On Thursday evening I got an alert that one of our server’s outbound network traffic exceeded normal level. By about 100-fold.
Why do we have these alerts? For security. I want to know if inbound or outbound traffic is too high. For inbound traffic, this could be the sign of a DoS attack. For outbound traffic this could indicate that one of our servers has been compromised and is now being used to send spam, distribute malware, or exfiltrate data.
I won’t get into the investigation here (the server wasn’t compromised). Instead I want to talk about how we’ve reduced the risk of a compromised server by harnessing the resiliency we designed into our operations. We can just blow everything away and start from clean images. This is a really big hammer; but, because of in-built resiliency, it’s non-disruptive.
Much of our service runs in a Kubernetes cluster. Using Kubernetes and containers is the first step towards making this “big hammer” work. Because everything runs in a container, from container images, we know that we can replace those running containers with new ones from clean images from our repository. Kubernetes makes this easy because it manages rolling updates (inherently with Deployments, but also managed via Pod Disruption Budgets).
This can be done simply with
kubectl drain to remove pods from the node. If the pods are running under a Deployment, Job, or similar controller, the scheduler will relaunch the pods on another node using the pristine container image. You can then rebuild the node from a known-good image or delete it. In our case, we use autoscaling on our cluster which will allocate new nodes as we remove the old ones.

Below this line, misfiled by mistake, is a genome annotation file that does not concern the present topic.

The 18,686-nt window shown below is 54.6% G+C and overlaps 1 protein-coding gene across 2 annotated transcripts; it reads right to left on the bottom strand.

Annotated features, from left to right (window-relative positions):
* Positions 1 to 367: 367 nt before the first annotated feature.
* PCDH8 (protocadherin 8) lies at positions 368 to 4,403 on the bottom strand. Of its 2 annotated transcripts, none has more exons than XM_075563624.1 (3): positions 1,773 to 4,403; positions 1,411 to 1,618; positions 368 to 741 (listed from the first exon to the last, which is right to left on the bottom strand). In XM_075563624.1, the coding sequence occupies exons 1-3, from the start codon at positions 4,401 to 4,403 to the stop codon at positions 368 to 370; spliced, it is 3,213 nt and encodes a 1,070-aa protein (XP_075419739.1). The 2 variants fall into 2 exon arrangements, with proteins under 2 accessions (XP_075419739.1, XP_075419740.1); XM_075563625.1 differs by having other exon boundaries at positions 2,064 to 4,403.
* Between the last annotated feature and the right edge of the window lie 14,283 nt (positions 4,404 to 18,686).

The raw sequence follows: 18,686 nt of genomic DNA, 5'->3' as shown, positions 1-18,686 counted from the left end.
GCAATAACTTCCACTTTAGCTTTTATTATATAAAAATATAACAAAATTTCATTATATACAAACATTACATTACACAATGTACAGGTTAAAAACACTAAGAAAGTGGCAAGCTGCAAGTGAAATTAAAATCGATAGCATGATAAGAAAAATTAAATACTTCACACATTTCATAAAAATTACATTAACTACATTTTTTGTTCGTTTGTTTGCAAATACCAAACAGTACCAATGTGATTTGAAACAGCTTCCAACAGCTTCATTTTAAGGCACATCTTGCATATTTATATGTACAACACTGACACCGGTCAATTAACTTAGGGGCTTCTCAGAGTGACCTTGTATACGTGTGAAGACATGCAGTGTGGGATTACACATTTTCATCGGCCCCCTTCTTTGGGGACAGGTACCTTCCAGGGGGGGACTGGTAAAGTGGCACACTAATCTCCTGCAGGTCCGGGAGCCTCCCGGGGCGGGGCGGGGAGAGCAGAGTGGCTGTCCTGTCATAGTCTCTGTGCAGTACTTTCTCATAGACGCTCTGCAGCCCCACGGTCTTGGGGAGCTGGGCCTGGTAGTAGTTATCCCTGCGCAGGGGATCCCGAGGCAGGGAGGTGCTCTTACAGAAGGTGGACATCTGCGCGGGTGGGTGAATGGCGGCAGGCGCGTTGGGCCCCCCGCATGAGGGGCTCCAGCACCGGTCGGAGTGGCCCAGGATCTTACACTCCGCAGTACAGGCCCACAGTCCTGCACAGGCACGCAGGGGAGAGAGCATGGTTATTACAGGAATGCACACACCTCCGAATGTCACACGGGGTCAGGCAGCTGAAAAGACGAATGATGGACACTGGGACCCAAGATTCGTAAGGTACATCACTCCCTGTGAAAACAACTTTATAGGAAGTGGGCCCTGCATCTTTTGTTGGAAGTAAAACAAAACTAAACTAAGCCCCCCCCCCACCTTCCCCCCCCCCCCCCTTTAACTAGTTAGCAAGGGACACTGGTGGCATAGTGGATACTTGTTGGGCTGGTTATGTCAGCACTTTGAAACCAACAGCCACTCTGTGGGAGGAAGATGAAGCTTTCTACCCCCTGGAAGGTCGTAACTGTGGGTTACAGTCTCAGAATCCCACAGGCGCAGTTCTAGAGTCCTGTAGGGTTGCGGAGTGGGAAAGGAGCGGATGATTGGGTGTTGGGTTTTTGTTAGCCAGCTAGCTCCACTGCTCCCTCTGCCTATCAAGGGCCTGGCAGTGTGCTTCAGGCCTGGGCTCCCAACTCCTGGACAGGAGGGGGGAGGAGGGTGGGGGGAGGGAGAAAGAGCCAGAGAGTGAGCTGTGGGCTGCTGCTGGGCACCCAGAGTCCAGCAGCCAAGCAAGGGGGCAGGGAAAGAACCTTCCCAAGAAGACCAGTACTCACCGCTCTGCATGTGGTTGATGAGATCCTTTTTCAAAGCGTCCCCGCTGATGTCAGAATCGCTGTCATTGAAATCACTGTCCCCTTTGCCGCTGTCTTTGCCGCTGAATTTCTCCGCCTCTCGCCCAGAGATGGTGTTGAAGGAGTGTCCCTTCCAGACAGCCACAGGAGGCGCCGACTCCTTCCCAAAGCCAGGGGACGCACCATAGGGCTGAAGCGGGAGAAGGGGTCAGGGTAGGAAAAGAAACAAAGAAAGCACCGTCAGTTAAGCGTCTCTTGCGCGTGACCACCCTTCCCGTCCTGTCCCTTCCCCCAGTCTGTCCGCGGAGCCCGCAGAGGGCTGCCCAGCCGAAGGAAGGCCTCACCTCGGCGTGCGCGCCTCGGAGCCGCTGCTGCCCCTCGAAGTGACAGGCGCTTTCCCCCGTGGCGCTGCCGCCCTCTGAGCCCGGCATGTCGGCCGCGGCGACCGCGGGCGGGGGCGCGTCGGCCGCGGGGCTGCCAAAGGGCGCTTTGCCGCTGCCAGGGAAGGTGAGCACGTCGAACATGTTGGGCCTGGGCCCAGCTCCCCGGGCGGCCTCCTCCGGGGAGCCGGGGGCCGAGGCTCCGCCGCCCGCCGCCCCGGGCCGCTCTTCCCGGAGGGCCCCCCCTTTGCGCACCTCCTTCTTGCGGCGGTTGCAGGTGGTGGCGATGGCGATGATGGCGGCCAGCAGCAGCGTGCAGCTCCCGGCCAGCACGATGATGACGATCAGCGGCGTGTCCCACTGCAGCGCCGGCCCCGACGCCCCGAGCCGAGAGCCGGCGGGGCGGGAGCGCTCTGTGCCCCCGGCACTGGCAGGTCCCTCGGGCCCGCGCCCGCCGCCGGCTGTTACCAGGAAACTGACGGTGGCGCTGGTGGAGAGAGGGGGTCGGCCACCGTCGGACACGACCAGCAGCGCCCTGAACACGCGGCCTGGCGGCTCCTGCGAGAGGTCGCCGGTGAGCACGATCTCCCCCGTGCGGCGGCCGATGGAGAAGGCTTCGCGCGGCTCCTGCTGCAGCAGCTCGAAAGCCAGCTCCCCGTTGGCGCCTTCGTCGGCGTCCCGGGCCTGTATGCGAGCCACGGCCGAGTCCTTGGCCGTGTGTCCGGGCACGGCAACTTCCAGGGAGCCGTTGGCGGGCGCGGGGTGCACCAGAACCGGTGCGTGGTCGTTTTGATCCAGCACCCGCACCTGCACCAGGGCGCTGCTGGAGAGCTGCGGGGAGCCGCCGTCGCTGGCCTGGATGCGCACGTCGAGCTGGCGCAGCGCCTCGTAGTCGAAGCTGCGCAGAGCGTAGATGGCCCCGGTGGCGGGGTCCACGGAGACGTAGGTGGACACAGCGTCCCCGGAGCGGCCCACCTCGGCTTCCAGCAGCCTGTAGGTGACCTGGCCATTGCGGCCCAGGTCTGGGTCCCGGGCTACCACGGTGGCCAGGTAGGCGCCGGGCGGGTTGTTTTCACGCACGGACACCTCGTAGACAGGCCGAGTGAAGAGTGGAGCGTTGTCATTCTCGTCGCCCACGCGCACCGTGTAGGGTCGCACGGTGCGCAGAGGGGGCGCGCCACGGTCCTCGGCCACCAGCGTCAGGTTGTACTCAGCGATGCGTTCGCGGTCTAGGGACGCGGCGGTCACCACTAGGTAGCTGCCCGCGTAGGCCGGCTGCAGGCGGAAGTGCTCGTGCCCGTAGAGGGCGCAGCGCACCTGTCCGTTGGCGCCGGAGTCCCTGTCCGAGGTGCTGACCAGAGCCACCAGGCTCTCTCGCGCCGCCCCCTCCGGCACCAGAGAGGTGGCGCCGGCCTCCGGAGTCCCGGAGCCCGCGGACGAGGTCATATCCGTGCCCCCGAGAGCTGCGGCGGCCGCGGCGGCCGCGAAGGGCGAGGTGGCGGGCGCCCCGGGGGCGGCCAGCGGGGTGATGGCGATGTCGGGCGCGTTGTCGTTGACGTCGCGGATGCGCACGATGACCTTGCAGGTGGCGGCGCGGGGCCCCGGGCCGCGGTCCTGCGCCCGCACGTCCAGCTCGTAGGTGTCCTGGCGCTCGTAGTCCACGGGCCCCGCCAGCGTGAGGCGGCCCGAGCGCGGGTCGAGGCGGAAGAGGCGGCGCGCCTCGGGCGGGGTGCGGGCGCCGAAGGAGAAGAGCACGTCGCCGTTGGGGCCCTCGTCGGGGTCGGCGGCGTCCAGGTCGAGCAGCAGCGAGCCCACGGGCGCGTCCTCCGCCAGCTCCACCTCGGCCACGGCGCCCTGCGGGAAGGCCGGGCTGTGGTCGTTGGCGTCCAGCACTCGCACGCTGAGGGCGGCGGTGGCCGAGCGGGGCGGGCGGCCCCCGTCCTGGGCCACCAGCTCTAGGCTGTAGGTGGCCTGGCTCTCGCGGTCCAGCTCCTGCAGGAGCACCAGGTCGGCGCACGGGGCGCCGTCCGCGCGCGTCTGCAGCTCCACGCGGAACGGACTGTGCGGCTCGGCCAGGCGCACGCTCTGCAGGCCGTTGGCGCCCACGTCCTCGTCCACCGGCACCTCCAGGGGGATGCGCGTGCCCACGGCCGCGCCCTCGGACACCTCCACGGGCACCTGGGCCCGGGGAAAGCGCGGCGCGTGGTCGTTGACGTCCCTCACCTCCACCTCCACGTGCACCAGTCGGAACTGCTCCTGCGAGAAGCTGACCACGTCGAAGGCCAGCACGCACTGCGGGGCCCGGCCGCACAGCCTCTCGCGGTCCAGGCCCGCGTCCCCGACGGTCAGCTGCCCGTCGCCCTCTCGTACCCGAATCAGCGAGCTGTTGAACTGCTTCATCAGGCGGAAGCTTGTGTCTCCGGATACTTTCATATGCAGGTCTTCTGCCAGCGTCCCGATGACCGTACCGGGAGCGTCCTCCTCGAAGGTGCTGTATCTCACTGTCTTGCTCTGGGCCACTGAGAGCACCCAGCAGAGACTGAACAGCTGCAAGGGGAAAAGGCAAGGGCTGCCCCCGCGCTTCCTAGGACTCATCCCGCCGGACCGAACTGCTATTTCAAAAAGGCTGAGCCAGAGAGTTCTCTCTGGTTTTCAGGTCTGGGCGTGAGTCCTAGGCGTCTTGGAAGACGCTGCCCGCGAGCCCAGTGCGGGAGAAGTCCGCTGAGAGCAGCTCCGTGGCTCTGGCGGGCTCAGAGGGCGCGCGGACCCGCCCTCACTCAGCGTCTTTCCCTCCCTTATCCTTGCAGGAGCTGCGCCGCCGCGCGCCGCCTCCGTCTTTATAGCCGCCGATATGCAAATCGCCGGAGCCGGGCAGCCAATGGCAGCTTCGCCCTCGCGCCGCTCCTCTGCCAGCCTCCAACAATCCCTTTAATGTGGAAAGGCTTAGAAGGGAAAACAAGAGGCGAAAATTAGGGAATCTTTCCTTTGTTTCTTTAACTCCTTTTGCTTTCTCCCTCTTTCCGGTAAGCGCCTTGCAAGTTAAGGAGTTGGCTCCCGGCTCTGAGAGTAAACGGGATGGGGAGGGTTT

With Google Kubernetes Engine, if there’s a Kubernetes update available, another way to accomplish this is to tell GKE to update the master and then node pools to the latest Kubernetes version. This ends up replacing every pod and resetting every node.
gcloud container clusters upgrade [CLUSTER_NAME] --master gcloud container clusters upgrade [CLUSTER_NAME] --node-pool=[NODE-POOL-NAME]
We’ve built resiliency into our system for years, particularly around batch data loading. Our own monitoring and orchestration ensures that data processing recovers as soon as possible. Under Kubernetes we adapted our operational architecture for resilience as well. A few things that we’ve done:
- All our services (Deployments in Kubernetes terms) run at least 2 pods so that they can be rolled over to new images, by setting the
apiVersion: apps/v1 kind: Deployment metadata: name: app spec: replicas: 5 ...
- We map a Pod Disruption Budget to Deployments to have control over how much “up” they are when being rolled over
apiVersion: policy/v1beta1 kind: PodDisruptionBudget metadata: name: app-pdb spec: minAvailable: 2 selector: matchLabels: purpose: app ...
- We tuned
terminationGracePeriodSecondsto allow things to gracefully wrap up
apiVersion: apps/v1 kind: Deployment metadata: name: worker spec: ... template: metadata: labels: ... spec: terminationGracePeriodSeconds: 600
In addition to the resilience, containers and Google Kubernetes Engine give us some tools to increase security and protect the systems from compromise:
- We use Google’s Container-optimized OS (COS) on nodes, which has an immutable root filesystem, does not allow kernel extensions, and does not execute non-container software (see more security details)
- Our containers store nothing locally and have no local storage (so the running code can’t overwrite the container)
- We set limits on memory and CPU for all containers, managed by Kubernetes — if something is exceeding our expected limits it gets shut down immediately
While we implemented resilience as a practice in our operations to improve our customer experience it has improved our security as well by ensuring that we can replace anything immediately and by constraining our running systems within limits that allow outliers to be terminated and replaced.